This writing course is designed to teach valuable communication techniques and tools for the various technical professions. Students will learn how to produce clear and effective professional memos, reports, proposals and manuals, and will learn to write for general and special audiences. (C) (WR)
Introduction to Communication Studies
An introduction to various theoretical perspectives for understanding human communication. (S)
Survey of theory, research and practice of communication in the contexts of healthcare and health promotion. (WR)
Special Topics in Communication
Credits: 3; can be repeated with change in content up to 6 credits. Prereq: COM 1000 or equivalent.
Seminar study of theory and research in a specific area of communication.
Introduction to Interpersonal Communication
The study of how two people interact with one another and how factors such as listening skills, gender and culture influence that communication.
Theory and practice in responsible, participatory listening. Also includes principles of listening for literal comprehension and critical evaluation of ideas in response to various spoken and nonverbal messages.
Credits: 1; can be repeated with a change in content up to 3 credits. Prereq: satisfactory completion of one semester of intercollegiate forensics participation at UF before registering for this course.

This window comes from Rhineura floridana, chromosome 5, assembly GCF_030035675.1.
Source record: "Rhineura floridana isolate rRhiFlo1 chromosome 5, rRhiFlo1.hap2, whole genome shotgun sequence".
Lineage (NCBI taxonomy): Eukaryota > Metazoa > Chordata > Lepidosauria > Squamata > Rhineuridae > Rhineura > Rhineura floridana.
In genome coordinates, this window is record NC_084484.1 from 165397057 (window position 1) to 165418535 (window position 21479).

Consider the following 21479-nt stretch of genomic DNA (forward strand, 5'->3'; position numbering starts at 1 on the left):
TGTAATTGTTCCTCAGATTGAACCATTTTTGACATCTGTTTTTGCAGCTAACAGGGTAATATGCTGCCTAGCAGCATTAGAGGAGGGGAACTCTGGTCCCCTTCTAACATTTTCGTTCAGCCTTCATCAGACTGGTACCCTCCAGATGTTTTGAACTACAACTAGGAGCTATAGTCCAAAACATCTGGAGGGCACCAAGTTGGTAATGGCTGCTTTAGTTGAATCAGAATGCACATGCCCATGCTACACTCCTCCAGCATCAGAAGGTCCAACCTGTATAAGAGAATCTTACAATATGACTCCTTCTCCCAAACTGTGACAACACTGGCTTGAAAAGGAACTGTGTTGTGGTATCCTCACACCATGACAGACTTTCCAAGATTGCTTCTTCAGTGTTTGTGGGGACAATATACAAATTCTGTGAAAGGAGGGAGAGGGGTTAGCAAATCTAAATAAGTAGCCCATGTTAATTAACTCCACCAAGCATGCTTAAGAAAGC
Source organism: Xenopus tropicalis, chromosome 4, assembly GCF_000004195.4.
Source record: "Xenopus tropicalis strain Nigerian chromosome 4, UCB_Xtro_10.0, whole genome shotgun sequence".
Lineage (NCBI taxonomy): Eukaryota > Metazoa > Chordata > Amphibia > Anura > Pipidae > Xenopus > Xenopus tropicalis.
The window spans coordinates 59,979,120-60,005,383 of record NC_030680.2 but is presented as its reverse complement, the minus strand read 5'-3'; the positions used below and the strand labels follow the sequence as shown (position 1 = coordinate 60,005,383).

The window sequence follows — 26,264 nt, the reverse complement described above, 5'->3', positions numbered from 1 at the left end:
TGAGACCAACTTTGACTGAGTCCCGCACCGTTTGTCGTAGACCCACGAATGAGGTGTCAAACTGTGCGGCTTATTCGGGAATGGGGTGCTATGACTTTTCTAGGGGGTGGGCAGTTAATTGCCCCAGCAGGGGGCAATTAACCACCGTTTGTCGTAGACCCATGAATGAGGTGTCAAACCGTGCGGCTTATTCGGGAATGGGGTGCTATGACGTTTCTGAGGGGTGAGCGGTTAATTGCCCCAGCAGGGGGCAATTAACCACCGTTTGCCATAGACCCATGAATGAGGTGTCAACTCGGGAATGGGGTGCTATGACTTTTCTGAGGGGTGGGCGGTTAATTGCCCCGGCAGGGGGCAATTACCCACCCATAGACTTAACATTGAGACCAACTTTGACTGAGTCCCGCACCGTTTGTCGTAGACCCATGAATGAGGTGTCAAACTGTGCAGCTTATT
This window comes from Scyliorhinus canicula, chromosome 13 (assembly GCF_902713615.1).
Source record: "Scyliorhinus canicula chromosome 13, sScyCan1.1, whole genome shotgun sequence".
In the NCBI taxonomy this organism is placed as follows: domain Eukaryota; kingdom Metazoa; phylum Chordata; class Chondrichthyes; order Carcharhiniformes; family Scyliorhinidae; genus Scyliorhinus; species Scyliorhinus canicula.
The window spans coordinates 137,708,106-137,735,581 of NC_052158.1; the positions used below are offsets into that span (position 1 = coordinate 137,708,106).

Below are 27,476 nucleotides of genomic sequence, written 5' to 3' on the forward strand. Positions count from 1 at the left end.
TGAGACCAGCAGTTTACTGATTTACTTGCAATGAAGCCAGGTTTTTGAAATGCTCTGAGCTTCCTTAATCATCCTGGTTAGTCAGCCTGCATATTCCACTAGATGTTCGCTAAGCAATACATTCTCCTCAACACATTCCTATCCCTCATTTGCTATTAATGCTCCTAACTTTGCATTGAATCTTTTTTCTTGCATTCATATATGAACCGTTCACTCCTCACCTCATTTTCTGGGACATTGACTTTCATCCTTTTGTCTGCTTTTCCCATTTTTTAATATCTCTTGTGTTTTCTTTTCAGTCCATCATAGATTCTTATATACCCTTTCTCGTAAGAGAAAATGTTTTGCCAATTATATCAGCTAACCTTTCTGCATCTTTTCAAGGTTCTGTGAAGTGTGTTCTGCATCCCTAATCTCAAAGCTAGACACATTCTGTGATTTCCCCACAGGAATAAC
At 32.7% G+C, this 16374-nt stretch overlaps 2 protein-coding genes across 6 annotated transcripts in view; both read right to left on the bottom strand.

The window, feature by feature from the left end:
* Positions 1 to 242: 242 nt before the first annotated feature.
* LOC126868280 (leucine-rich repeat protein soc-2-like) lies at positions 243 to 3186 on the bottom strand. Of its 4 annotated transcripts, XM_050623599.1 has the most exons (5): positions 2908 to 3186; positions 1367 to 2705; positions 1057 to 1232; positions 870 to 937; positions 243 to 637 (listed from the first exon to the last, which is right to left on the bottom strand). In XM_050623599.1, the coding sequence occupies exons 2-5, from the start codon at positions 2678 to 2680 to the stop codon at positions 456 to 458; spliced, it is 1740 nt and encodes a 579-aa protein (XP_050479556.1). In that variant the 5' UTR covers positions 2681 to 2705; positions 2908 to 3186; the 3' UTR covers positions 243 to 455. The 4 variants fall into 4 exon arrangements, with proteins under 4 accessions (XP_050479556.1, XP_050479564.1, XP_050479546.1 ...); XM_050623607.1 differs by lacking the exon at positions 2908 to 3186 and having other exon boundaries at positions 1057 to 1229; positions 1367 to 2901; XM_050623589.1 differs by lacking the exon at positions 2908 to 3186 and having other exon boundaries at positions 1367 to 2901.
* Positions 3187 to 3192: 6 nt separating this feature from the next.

Participation in intercollegiate debate and individual speaking.
Introduction to Public Speaking
Theory and practice presenting public speeches, determining communication purpose(s) and adapting to organization, evidence, language and other message characteristics for designated audiences.
Credits: 3; Prereq: COM 1000.
Survey of theory and research in nonverbal communication including eye behavior, facial expressions, gestures and vocal cues.
Credits: 3; Prereq: SPC 2608 or instructor permission.
Implementation of principles and methods advocating factual claims and policy proposals. Also discusses propositional analysis, evidence as demonstration, effecting reasoning processes to become experimental for listeners and ethics in controversy.
Credits: 3; Prereq: SPC 2608 or equivalent.
Study of principles and methods of selected forms of public speaking for various purposes, audiences and contexts.
Credits: 3; Prereq: COM 1000.
Communication in small groups with emphasis in practical applications, skill development and current research and theory.
Patterns of Intercultural Communication
Credits: 3; Prereq: COM 1000 or equivalent.
Exploration of practices and difficulties of communication between and among people of contrasting cultures. Includes nvestigation of theory and research by which intercultural communication problems can be mitigated. (N and S) (WR)